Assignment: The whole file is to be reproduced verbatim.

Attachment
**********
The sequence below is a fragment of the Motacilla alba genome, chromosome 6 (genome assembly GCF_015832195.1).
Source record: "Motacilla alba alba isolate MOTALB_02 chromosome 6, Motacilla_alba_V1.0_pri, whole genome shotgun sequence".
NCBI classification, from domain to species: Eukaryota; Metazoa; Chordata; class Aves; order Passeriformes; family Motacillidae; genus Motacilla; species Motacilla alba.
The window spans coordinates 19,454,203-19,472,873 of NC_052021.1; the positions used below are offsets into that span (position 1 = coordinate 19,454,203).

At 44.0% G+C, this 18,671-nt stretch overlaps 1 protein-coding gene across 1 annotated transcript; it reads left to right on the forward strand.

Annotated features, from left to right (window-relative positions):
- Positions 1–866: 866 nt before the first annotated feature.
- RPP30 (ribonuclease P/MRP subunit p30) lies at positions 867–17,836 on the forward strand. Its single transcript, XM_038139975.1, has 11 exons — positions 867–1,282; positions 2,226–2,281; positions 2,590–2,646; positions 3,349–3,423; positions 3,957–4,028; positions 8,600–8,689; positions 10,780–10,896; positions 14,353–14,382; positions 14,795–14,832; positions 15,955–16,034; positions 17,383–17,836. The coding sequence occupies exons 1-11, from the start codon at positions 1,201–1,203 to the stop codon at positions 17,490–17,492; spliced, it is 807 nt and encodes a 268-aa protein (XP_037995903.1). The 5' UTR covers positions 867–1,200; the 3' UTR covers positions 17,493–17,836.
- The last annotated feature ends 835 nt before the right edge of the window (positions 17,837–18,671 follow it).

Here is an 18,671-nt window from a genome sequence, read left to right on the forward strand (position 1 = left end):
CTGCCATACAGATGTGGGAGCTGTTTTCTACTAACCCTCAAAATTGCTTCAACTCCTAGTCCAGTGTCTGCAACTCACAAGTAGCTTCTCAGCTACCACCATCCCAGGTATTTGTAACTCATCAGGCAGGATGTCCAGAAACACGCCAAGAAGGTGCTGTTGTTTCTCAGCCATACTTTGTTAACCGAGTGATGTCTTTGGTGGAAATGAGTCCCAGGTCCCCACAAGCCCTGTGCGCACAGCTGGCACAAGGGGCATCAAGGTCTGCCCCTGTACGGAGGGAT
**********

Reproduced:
The sequence below is a fragment of the Motacilla alba genome, chromosome 6 (genome assembly GCF_015832195.1).
Source record: "Motacilla alba alba isolate MOTALB_02 chromosome 6, Motacilla_alba_V1.0_pri, whole genome shotgun sequence".
NCBI classification, from domain to species: Eukaryota; Metazoa; Chordata; class Aves; order Passeriformes; family Motacillidae; genus Motacilla; species Motacilla alba.
The window spans coordinates 19,454,203-19,472,873 of NC_052021.1; the positions used below are offsets into that span (position 1 = coordinate 19,454,203).

At 44.0% G+C, this 18,671-nt stretch overlaps 1 protein-coding gene across 1 annotated transcript; it reads left to right on the forward strand.

Annotated features, from left to right (window-relative positions):
- Positions 1–866: 866 nt before the first annotated feature.
- RPP30 (ribonuclease P/MRP subunit p30) lies at positions 867–17,836 on the forward strand. Its single transcript, XM_038139975.1, has 11 exons — positions 867–1,282; positions 2,226–2,281; positions 2,590–2,646; positions 3,349–3,423; positions 3,957–4,028; positions 8,600–8,689; positions 10,780–10,896; positions 14,353–14,382; positions 14,795–14,832; positions 15,955–16,034; positions 17,383–17,836. The coding sequence occupies exons 1-11, from the start codon at positions 1,201–1,203 to the stop codon at positions 17,490–17,492; spliced, it is 807 nt and encodes a 268-aa protein (XP_037995903.1). The 5' UTR covers positions 867–1,200; the 3' UTR covers positions 17,493–17,836.
- The last annotated feature ends 835 nt before the right edge of the window (positions 17,837–18,671 follow it).

Here is an 18,671-nt window from a genome sequence, read left to right on the forward strand (position 1 = left end):
CTGCCATACAGATGTGGGAGCTGTTTTCTACTAACCCTCAAAATTGCTTCAACTCCTAGTCCAGTGTCTGCAACTCACAAGTAGCTTCTCAGCTACCACCATCCCAGGTATTTGTAACTCATCAGGCAGGATGTCCAGAAACACGCCAAGAAGGTGCTGTTGTTTCTCAGCCATACTTTGTTAACCGAGTGATGTCTTTGGTGGAAATGAGTCCCAGGTCCCCACAAGCCCTGTGCGCACAGCTGGCACAAGGGGCATCAAGGTCTGCCCCTGTACGGAGGGAT